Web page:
Home » Lifestyle » Hats off to top milliner Ailish
Milliner Ailish McElroy in her studio at Bodyke. Photograph by John Kelly

Hats off to top milliner Ailish

IMAGINE a “sweet shop for grown women” crossed with Aladdin’s Cave of colour, and nestled in the rolling hills of East Clare. It’s a far cry from her native Rathfarnham, but this is where millinery designer Ailish McElroy has made her home and found her passion. Working from her studio and show room in Annaghneal, a stone’s throw from Bodyke, Ailish has been grabbing headlines recently, and award nominations, for her highly creative and environmentally sustainable approach to fashion.

The Dubliner made the leap into self-employment after a downturn the graphic design sector, where she previously worked for a number of international companies, and has never looked back. Her bravery and creativity were rewarded when she was recently chosen to compete with the very best in the creative sector as part of the forthcoming Irish Fashion Innovation Awards  later this year.

“I was notified back in January and it was as complete surprise and an honour,” Ailish explained. “It’s one of the best opportunities for emerging designers to get their work seen in Ireland. This year, the emphasis is on sustainability and on being environmentally aware in design.” Sustainability is something Ailish is firmly committed to, and her current collection – produced after many gruelling hours of experimentation, craft and creativity – has caught the eye of some of the major players in the industry.

“I’m a huge advocate of slow fashion and of sustainable and local materials. That’s what’s led me to the theme of my new collection which is made of birch wood.”

The headpieces range from simple crowns to elaborate, sculptural structures which blur the lines between art and fashion. “This has never been done before and there’s been a huge learning curve. I’ve become quite intuitive with the material now and in finding the potential in it.”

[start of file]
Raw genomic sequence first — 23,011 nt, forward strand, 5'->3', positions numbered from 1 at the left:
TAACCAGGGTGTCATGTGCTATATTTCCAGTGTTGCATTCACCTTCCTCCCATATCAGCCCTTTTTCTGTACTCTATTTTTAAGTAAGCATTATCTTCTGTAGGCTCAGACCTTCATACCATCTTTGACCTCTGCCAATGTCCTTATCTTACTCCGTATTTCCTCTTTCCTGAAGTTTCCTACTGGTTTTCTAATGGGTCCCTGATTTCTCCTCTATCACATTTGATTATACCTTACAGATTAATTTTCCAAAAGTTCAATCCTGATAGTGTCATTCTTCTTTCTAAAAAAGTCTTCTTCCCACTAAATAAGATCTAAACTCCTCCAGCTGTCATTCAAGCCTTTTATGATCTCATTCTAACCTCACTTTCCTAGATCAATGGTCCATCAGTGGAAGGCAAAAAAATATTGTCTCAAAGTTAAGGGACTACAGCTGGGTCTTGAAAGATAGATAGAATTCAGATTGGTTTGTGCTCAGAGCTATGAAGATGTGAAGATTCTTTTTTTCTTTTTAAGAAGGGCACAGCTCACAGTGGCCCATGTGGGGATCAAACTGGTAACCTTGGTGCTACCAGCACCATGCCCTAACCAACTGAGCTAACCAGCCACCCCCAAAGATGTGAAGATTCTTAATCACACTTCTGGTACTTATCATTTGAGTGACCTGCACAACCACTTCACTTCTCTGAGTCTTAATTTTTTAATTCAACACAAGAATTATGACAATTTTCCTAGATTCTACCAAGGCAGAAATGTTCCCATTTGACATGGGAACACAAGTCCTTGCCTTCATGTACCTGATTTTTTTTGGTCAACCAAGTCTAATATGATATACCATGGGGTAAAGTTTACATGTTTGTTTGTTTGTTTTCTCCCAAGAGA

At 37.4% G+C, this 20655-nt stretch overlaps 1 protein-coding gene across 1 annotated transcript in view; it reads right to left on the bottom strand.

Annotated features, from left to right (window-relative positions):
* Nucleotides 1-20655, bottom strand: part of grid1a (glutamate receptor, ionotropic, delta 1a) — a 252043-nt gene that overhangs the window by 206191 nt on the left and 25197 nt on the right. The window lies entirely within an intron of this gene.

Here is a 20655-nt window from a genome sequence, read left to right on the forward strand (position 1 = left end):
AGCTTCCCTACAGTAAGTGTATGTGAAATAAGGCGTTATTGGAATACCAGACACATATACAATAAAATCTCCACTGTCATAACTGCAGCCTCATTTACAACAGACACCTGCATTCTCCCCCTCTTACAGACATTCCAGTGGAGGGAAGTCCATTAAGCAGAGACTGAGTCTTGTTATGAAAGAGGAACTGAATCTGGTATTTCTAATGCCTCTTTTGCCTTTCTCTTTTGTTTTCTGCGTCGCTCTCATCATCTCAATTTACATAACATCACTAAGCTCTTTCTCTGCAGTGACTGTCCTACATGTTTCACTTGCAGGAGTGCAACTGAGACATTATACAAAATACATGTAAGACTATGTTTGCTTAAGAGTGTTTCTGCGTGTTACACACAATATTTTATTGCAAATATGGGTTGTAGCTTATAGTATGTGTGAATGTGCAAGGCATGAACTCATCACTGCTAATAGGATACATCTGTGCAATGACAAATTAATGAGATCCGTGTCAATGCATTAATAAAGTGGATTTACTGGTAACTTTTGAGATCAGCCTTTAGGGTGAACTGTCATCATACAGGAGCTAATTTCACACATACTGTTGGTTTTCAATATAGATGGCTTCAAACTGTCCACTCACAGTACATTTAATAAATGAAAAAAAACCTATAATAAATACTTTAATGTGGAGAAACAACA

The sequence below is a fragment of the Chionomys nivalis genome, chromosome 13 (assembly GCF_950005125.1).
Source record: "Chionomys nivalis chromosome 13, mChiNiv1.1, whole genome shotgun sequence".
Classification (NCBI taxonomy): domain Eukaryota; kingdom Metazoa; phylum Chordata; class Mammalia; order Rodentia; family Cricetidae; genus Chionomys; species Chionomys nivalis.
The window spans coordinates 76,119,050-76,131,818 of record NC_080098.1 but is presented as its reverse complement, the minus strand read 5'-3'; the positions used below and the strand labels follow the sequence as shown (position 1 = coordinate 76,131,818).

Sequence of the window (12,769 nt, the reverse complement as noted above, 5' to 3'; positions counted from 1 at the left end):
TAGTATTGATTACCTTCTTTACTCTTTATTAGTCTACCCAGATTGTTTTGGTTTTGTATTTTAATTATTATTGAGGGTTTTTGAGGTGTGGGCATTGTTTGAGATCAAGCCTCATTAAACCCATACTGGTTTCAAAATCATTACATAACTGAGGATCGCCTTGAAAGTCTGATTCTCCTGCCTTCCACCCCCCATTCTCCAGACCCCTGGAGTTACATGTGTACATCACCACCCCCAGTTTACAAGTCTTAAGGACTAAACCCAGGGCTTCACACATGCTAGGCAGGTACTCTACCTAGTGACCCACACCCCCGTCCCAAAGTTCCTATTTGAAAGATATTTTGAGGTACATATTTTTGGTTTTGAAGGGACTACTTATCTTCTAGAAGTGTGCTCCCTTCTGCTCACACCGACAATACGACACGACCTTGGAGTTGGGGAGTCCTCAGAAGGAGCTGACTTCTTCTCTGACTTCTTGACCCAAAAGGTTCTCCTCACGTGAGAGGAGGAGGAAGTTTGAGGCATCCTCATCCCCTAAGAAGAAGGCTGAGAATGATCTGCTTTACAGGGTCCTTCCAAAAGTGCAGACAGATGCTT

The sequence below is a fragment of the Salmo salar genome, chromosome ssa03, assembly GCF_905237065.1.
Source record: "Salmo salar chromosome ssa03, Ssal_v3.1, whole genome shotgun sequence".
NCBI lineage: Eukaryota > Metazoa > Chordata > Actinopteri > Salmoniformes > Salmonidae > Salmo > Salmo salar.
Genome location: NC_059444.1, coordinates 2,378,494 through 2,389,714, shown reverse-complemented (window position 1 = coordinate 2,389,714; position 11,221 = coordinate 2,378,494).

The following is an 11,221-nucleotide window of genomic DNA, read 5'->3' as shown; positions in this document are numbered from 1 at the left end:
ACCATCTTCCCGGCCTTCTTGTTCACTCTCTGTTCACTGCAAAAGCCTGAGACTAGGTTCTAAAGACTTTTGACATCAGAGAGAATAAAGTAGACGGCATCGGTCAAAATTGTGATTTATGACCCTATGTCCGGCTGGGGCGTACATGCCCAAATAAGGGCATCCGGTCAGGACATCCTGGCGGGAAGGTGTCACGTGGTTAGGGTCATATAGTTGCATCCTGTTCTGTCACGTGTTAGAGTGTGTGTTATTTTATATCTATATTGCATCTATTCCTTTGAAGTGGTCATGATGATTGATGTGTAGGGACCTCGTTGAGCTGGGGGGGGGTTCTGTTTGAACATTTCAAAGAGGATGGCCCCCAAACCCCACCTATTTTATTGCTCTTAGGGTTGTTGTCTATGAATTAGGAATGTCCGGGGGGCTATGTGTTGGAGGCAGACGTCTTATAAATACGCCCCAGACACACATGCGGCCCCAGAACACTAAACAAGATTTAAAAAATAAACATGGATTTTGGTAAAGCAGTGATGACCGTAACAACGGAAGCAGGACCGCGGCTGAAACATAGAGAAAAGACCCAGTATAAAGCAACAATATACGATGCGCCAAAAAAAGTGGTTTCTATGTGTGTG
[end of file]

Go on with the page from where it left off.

Working with such an unusual material for headpieces has made use of Ailish’s full skillset: “It seemed to be destiny that I would end up working with birch wood, because all of my graphic design skills came to the fore. I was able to use my graphics software and to hand draw the designs. Then, I used a laser cutter on very thin sheets of birch wood. After than I worked with heat and steam to manipulate the shapes.”

The results of a prototyping process that has taken hundreds of hours are simply stunning and reflect diverse sources of inspiration. “I’m very inspired by nature,” Ailish outlined. “I’m surrounded by so much beauty here in East Clare. The hills and landscape really inspire my work. I’m also really interested in history. Hats have come in so many shapes, sizes and styles over the years. Fine art too is another big interest.”

Inspiration for the current birch wood collection clearly comes from the local landscape, but there are other, eclectic sources for the designs. Picking up one ethereal looking piece, Ailish explained: “I found a hand drawn Victorian illustration of a bird’s wing. It came from a science journal from that era and was so delicate and beautifully done. I decided to recreate it in birch wood and I’ll be assembling pieces together gradually.”

Moving from the hectic world of graphic design and into a field which can involve long hours of solitary work has proven to be an excellent move for Ailish, despite some initial misgivings: “There are pros and cons to working from home. I came from an industry where there was always a buzz of people and talk, but creativity needs time and space. I can also be here for my two girls (Darcy and Lara).” Indeed, Ailish’s family are used to – and inspired by – their mother’s creativity.